If you work as a designer or any other job that is related to creativity or innovation, design thinking probably is your preferred way of working. But what is design thinking? What are its main characteristics? How is this process? What are some examples of it?
What is design thinking?
In product development, design thinking is a methodology or approach to innovation that aims to solve problems or create new solutions by using creativity from a user-centered perspective.
Even though this is a frequent process in startups, product development and so on, design thinking can also be applied to many other sectors where creativity or innovation is involved, for instance, literature, arts, and engineering.
This methodology became popular after the big innovative companies started applying it. Design thinking was once a matter of all the giant tech companies of the world: Apples, Amazons, Ubers, and so on and so forth. Today, the need for innovation has reached every company in the business world, regardless of its sector, size or objectives. And this is why design thinking is important for you too.
Key features of design thinking
- An iterative process. This methodology is not static and there isn’t a magic recipe for it. It is a way of thinking that explores different possibilities and iterates according to the outputs. It is a way of experimenting with innovative ideas, testing them and modifying the process accordingly.
- A hands-on approach. Despite its name, design thinking implies way more than thinking. This is where it starts, but you will need to get your hands on it, and deliver results rapidly.
- It revolves around users. Design thinking is characterized by being completely human-centered. It explores the whole product chain from the users’ perspective, to improve it and make it more valuable for them.
- Its goal is to solve problems. Contrary to other types of innovation that seek ideating new business and creating new urges on users, design thinking explores all the user journeys to detect problems and then solve them.
The design thinking process: 5 steps to implement it
The design thinking process can be broken down into 5 relatively simple steps. If you want to include a design thinking process in your company, this is a path you can follow.
- Empathizing. Being a human-centered process, focused on improving users’ experience, it’s no surprise that empathizing is the very first step of this process. Being in someone else’s shoes will help you identify their problems and what they will like as a solution for them.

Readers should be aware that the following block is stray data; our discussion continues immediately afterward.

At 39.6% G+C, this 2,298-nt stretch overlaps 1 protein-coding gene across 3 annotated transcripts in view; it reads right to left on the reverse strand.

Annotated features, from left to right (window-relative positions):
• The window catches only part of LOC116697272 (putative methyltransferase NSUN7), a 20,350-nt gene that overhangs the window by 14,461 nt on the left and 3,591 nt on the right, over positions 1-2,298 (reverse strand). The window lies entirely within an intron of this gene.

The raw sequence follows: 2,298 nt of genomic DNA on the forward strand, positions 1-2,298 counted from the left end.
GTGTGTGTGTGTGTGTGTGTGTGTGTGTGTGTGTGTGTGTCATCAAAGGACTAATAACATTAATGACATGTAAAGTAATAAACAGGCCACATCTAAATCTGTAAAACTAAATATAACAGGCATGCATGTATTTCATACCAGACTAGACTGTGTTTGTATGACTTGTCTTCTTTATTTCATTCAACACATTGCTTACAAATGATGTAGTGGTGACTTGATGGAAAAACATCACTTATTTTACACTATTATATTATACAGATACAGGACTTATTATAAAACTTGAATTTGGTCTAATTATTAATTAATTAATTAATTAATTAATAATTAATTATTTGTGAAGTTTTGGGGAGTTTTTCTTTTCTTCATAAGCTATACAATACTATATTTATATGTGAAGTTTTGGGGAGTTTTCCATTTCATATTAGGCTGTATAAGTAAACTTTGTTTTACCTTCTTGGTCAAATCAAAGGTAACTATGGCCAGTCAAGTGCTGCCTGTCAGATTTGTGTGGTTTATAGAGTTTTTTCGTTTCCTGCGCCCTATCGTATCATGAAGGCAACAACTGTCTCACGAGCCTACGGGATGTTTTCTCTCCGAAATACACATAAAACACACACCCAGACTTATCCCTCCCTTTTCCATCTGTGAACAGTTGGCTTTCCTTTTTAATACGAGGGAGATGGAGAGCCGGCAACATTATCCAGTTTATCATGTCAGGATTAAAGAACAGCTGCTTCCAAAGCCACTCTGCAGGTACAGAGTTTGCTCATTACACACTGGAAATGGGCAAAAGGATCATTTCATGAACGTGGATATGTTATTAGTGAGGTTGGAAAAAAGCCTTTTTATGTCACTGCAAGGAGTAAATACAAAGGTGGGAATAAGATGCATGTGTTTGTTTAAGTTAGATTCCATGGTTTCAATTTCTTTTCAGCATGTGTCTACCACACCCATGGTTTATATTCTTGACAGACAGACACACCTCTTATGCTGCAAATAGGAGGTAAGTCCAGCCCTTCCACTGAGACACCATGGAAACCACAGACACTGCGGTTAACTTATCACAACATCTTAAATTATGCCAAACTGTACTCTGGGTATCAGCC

- Definition. After you have imagined and experienced what it feels like to use your product, it is time you define some key points: your users’ problems, their needs and pains, and your ideas to tackle all of these.
- Ideation. This is the phase where you get your hands on it. The definition phase should have let you have a good draft to keep going. Now, you should focus on challenging pre-existing assumptions and creating new ideas to target your user’s needs.
- Prototyping. At this point, you will have all the tools and insights you need to create a tangible prototype. This should constitute a sample of the final product and include all its relevant characteristics, including the main value for the users.
👉 Not sure what a prototype is? Learn what’s the difference between a PoC vs a Prototype vs an MVP and discover what suits you better. 👈
- Testing, iterating, testing, and iterating. Once your prototype or MVP is running, you will welcome a never-ending phase: testing and iteration. Testing your product with real users will give you enough feedback to improve your product and tailor it to their needs — the final goal of the design thinking process. Analyzing the product’s performance constantly is key. Even if you have gathered useful feedback, this may change with time, with the rise of new products in the market, and so on. Keep testing its results and iterate as needed.
If you too are looking to disrupt your own sector and like Corporate Lab's methodology based on design thinking, drop us a line.